Designed to mesmerise, the venue boasted an African vegetable garden symbolic of the 1000 gardens that Terra Madre communities have created in schools, villages and outskirts of cities in 25 African countries. Outside, the Monferrato Circus, staging an acrobatic opera that incorporated a five-course meal, was packed with enthralled audiences. Meanwhile, in Terra Madre’s market place, people experienced the joys of diversity. Jams and jellies made from Brazil’s hardy sweet-sour Umbu fruit trees. Biscuits of kanihuaco flour, ground from a hardy grass in Peru. Smoked Osypek cheese washed down with Polish mead. Fragrant Alnif cumin. Caramelly confiture de lait from Normandy. Indian multi-grain ladoos.
Learning about food
'Food education is at the core of event: interactive workshops for almost 4000 children, where they learn everything from appreciating subtle flavours of organic vegetables to understanding the nuances of powerfully dark espresso. For adults there are Taste Workshops, guided tastings led by producers, chefs, winemakers, brewers and experts; the Theatre of Taste, featuring chefs from all over the world; Meetings with the Makers, featuring inspiring figures from the international food and wine world.
Then are there the conferences. About 56 in all, involving 16,000 people, delegates and the general public. Debates, involving academicians, producers and policy makers, all thrown open to participative audiences, dealing with food-related challenges: seed saving, bio-diversity, sustainability…
Meanwhile 650 delegates heard 90 presentations from 50 countries at the organisation’s Sixth ‘International Congress of Slow Food,’ a three-day event that brought together countries from Palestine to Israel, Somalia to Mali, China to Brazil. The central message: We’re in the middle of a global food crisis. And it’s undeniably a political crisis. Ending it, according to Slow Food’s voices, means restructuring and rethinking established patterns. Linking people who think alike, whether they’re millet growers in Kenya and India, chefs from Malaysia and Burkina Faso, or indigenous farmers from Russia and Argentina. It’s not just about swapping technical notes. As R. Selvan, who heads a loose network of 22,000 organic farmers in Tamil Nadu, says, “Malaysian farmers, African farmers, Israeli farmers... Our challenges are different. But when we see them survive, it gives us joy and hope.” Slow Food doesn’t underestimate the power of hope.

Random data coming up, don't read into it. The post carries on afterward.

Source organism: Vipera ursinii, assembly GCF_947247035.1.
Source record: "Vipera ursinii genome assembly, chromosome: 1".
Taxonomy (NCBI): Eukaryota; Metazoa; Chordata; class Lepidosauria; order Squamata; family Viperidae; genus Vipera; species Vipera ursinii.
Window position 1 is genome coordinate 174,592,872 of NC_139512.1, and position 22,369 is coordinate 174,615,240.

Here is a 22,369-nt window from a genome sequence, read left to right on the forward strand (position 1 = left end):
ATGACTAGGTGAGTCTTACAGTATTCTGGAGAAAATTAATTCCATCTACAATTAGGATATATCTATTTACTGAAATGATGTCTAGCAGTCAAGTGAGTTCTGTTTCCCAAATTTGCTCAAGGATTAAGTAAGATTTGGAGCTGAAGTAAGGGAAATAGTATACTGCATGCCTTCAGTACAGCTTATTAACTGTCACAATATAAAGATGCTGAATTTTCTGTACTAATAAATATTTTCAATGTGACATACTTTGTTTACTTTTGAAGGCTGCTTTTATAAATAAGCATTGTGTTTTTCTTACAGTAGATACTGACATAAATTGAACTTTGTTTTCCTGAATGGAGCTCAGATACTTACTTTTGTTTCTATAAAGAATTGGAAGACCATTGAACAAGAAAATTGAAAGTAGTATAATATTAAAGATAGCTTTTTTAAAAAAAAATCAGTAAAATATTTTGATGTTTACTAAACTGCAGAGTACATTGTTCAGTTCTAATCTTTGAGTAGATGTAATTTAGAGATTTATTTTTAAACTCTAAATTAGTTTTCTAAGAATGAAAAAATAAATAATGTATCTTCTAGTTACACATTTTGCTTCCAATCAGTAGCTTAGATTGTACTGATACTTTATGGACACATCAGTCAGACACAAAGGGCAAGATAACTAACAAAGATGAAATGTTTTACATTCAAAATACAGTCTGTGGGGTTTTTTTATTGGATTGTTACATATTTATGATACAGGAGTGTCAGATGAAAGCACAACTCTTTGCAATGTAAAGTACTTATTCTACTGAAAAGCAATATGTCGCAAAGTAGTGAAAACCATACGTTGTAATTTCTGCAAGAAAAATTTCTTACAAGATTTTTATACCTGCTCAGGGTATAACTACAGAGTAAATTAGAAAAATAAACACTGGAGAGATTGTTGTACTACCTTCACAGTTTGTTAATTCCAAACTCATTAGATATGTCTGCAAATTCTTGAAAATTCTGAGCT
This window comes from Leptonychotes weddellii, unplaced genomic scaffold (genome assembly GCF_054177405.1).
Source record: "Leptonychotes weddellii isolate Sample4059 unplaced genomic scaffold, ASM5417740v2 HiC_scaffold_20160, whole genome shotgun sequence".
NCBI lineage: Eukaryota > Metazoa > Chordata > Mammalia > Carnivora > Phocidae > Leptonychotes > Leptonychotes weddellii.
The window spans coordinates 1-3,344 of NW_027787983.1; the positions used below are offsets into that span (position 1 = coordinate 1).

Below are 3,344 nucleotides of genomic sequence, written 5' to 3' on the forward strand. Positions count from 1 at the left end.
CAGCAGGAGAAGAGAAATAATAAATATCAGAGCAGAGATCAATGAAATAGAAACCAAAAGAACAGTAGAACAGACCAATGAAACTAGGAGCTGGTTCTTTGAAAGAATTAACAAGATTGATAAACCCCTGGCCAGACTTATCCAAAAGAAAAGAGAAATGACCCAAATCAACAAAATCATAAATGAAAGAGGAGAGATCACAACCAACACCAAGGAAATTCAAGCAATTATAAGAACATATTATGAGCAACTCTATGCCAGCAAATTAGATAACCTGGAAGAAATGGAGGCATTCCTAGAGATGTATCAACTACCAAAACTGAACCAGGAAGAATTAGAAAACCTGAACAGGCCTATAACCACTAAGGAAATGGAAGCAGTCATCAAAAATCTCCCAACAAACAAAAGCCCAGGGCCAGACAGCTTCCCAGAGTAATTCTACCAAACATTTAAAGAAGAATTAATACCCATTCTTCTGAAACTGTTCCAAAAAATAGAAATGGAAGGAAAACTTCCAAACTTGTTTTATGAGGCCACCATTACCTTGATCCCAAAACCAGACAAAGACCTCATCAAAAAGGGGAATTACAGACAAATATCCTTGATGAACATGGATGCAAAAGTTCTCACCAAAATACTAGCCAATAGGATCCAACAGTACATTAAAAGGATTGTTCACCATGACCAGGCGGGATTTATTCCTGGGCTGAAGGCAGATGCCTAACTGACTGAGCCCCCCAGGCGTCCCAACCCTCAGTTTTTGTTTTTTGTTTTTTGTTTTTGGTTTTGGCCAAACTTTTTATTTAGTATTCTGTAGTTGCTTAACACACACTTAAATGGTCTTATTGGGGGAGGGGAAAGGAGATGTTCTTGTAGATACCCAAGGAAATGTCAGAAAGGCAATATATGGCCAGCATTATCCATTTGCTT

Amid all the seductive rhetoric encouraging consumers to be ‘active protagonists’, to support ‘cultures that nourish’ and be the ‘generation that reunites mankind with the earth,’ there are cold, hard facts about a world in peril. Director-General of the UN’s Food and Agriculture Organisation, José Graziano da Silva, speaks of the crime of food wastage — “If we managed to cut total food loss and waste by half, we would have enough food to feed one billion more people” — encouraging Slow Food to unite forces with the FAO, to focus on the problem of world hunger. Slow Food vice-president Vandana Shiva — founder of Navdanya, an organisation of seed savers that has successfully conserved more than 5000 crop varieties in India — talks about corporate greed and the resulting seed wars being fought across the world. “In my own country we have lost 275,000 farmers who have committed suicide. A quarter million suicides is genocide. And we have to stop this genocide.” The legendary Alice Waters, Slow Food vice-president and chef, speaks about the need for education.
In the Monferrato tent, Phrang Roy, coordinator of the Indigenous Partnership for Agro-biodiversity and Food Sovereignty, talks of how Slow Food began as the dream of a few people. “The reality is food is political. Slow Food’s beginning was for consumers in urban centres. They then realised this is not possible without involving producers. Then they needed the custodians of culture: the women, elders, indigenous people. And so the network grew.” Stating that it’s become more influential over the last 3-4 years, he says, “It’s important because it emphasises the local aspect. Good, clean and fair. Good tasting, clean for the environment and fair to producers. It’s a simple message. It’s not a revolution. It’s not leftist. It’s not saying you have to break structures. It works with the government and the private sector. These are the strengths.”